3 The Court found that although the total effect of the advertising ban would be to decrease consumption, the advertising ban impermissibly extended to some advertising that itself might not increase consumption. Central Hudson, supra, at 569-571.
4 As noted above, the asserted rationales for differentiating "commercial" speech from other speech are (1) that the truth of "commercial" speech is supposedly more verifiable, and (2) that "commercial speech, the offspring of economic self interest" is supposedly a "hardy breed of expression that is not particularly susceptible to being crushed by overbroad regulation." Central Hudson, supra, at 564, n. 6 (internal quotation marks omitted). The degree to which these rationales truly justify treating "commercial" speech differently from other speech (or indeed, whether the requisite distinction can even be drawn) is open to question, in my view. See Kozinski & Banner, Who's Afraid of Commercial Speech, 76 Va. L. Rev. 627, 634-638 (1990) (questioning basis for drawing distinction); id., at 638-650 (questioning coherence of distinction). In any event, neither of these rationales provides any basis for permitting government to keep citizens ignorant as a means of manipulating their choices in the commercial or political marketplace.
5 In other words, I do not believe that a Central Hudson type balancing test should apply when the asserted purpose is like the one put forth by the government in Central Hudson itself. Whether some type of balancing test is warranted when the asserted state interest is of a different kind is a question that I do not consider here.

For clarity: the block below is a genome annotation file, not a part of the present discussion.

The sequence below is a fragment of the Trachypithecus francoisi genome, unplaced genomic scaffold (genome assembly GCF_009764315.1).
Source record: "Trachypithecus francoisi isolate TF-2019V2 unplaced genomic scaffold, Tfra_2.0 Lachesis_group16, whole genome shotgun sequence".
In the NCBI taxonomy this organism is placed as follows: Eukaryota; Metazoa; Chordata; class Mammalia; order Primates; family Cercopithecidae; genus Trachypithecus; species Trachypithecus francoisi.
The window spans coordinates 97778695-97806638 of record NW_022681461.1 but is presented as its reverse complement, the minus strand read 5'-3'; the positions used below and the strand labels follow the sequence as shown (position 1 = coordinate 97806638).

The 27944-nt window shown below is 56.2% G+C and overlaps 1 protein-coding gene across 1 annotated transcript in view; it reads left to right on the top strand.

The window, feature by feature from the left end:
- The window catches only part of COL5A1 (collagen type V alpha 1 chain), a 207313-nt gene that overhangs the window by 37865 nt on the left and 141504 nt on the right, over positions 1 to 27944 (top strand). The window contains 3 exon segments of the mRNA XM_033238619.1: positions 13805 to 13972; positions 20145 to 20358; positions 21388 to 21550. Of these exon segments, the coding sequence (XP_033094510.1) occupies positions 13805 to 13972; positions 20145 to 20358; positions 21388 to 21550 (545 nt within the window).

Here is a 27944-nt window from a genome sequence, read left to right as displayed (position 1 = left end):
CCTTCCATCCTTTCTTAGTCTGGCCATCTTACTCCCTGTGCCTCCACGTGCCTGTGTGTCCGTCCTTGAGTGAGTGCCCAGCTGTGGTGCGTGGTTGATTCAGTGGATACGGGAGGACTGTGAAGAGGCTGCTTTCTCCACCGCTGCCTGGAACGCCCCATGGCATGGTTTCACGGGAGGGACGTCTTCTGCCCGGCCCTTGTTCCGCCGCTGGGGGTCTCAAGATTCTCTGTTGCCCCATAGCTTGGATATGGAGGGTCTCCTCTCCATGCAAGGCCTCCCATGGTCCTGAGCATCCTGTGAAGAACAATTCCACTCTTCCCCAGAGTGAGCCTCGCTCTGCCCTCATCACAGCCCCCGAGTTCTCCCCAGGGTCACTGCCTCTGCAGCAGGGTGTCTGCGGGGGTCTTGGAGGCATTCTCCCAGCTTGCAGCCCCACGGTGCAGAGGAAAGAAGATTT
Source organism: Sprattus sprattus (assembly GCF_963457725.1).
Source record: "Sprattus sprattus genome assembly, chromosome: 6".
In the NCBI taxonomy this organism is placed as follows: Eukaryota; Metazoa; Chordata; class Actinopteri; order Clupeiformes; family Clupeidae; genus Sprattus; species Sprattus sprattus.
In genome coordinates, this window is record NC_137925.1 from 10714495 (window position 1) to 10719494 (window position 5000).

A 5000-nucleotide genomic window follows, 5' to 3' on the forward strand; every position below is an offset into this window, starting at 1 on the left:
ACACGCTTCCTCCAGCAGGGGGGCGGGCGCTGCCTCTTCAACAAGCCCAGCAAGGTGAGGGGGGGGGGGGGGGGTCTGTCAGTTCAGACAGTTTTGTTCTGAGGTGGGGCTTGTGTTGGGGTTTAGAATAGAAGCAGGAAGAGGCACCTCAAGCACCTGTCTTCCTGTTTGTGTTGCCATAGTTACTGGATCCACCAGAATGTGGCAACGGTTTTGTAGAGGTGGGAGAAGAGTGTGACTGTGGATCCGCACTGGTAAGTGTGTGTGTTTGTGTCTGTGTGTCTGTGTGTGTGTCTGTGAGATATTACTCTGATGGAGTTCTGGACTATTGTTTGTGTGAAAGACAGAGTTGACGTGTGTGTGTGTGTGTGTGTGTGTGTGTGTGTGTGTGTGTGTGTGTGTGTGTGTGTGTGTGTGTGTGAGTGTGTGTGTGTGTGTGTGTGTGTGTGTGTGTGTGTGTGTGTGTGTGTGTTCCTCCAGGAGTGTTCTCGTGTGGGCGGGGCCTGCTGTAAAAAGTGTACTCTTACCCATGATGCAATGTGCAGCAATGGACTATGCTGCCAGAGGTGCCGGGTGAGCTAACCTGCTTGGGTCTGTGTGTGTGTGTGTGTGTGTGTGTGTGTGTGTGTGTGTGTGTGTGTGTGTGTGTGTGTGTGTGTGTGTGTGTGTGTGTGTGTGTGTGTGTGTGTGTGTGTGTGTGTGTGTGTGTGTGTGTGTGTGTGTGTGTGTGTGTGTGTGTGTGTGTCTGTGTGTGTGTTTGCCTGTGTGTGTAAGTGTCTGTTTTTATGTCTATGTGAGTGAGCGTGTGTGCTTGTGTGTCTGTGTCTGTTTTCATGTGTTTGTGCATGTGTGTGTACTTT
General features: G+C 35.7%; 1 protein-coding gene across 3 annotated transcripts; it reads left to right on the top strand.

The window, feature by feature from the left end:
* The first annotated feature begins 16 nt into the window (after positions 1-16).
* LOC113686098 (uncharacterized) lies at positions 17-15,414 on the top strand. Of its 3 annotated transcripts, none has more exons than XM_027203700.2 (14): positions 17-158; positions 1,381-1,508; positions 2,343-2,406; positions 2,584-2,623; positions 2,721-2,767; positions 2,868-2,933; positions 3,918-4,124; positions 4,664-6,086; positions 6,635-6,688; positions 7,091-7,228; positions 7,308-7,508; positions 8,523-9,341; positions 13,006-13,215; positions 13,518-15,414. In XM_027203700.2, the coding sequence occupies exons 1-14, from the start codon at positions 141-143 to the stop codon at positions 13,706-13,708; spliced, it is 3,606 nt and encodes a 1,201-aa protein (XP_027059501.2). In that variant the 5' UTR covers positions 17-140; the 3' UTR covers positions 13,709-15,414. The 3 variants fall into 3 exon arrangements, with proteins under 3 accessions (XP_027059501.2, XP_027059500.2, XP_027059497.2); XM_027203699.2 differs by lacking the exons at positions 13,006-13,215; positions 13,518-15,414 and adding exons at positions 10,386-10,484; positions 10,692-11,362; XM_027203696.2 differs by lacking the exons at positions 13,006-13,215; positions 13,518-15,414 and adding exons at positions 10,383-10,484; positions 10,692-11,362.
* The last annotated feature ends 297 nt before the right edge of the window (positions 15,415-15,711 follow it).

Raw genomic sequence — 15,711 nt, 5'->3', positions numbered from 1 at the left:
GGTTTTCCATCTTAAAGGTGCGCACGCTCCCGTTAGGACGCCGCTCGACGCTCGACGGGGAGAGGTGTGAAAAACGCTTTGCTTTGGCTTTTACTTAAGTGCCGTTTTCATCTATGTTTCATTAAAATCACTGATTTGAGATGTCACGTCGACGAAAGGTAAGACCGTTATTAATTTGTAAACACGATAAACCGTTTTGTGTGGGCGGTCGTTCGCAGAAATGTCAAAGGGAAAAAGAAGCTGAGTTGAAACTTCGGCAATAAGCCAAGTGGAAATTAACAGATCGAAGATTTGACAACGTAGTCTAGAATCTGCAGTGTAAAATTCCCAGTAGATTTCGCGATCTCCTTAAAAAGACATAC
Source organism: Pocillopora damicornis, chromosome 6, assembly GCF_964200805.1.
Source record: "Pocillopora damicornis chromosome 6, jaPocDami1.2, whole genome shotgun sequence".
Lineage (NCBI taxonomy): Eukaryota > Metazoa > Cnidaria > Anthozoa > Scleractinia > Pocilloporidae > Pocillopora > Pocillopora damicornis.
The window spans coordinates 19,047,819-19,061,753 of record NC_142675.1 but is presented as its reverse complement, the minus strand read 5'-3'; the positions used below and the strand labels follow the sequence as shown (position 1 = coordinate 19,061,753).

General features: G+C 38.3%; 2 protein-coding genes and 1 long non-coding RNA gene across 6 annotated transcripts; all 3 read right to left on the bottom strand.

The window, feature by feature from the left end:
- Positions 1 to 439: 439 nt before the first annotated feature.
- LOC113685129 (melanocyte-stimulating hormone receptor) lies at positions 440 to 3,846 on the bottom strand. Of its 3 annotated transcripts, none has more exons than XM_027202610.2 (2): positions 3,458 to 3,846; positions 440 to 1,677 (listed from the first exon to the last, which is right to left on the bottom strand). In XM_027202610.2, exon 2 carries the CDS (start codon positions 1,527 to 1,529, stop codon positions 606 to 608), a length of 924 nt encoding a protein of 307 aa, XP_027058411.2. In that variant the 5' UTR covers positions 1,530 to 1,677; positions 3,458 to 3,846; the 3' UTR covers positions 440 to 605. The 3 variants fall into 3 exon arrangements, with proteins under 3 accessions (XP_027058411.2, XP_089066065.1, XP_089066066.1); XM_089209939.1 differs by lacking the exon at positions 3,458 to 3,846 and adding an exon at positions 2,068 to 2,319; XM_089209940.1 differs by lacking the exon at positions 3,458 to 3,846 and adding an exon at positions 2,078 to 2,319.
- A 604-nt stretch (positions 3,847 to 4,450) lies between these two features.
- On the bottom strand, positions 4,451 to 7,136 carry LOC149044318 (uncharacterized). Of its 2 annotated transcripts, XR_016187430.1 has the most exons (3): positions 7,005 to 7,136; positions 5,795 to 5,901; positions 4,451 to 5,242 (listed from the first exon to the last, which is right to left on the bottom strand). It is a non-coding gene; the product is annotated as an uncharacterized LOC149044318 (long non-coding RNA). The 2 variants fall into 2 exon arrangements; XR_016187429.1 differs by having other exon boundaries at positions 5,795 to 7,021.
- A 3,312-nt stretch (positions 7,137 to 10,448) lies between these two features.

6 E.g., Cincinnati v. Discovery Network, 507 U. S., at 417, n. 13 (commercial speech restrictions impermissible if alternatives are "numerous" and obvious).
7 The two most obvious situations in which no equally effective direct regulation will be available for discouraging consumption (and thus, the two situations in which the Court and I might differ on the outcome) are: (1) When a law directly regulating conduct would violate the Constitution (e.g., because the item is constitutionally protected), or (2) when the sale is to occur outside the State's borders.
As to the first situation: Although the Court's application of the fourth prong today does not specifically foreclose regulations or bans of advertising regarding items that cannot constitutionally be banned, it would seem strange to hold that the government's power to interfere with transmission of information regarding these items, in order to dampen demand for them, is more extensive than its power to restrict, for the same purpose, advertising of items that are not constitutionally protected. Cf. Bigelow v. Virginia, 421 U.S. 809, 822 (1975).
As to the second situation: When a State seeks to dampen consumption by its citizens of products or services outside its borders, it does not have the option of direct regulation. Here, respondent correctly points out that alternatives such as taxes will not be effective in discouraging sales to Rhode Island residents of lower priced alcohol outside the State, see Brief for Respondent Rhode Island Liquor Stores Association 27; yet the Court strikes down the ban against price advertising even as applied to out of state liquor sellers such as petitioner Peoples Super Liquor Stores. Perhaps Justice Stevens and Justice O'Connor would distinguish a situation in which a State had actually banned sales of lower priced alcohol within the State and had then, through a ban of advertising by out of state sellers, sought to keep residents ignorant of the fact that lower priced alcohol was legally available in other States. Cf. Edge, supra. See ante, at 22-23.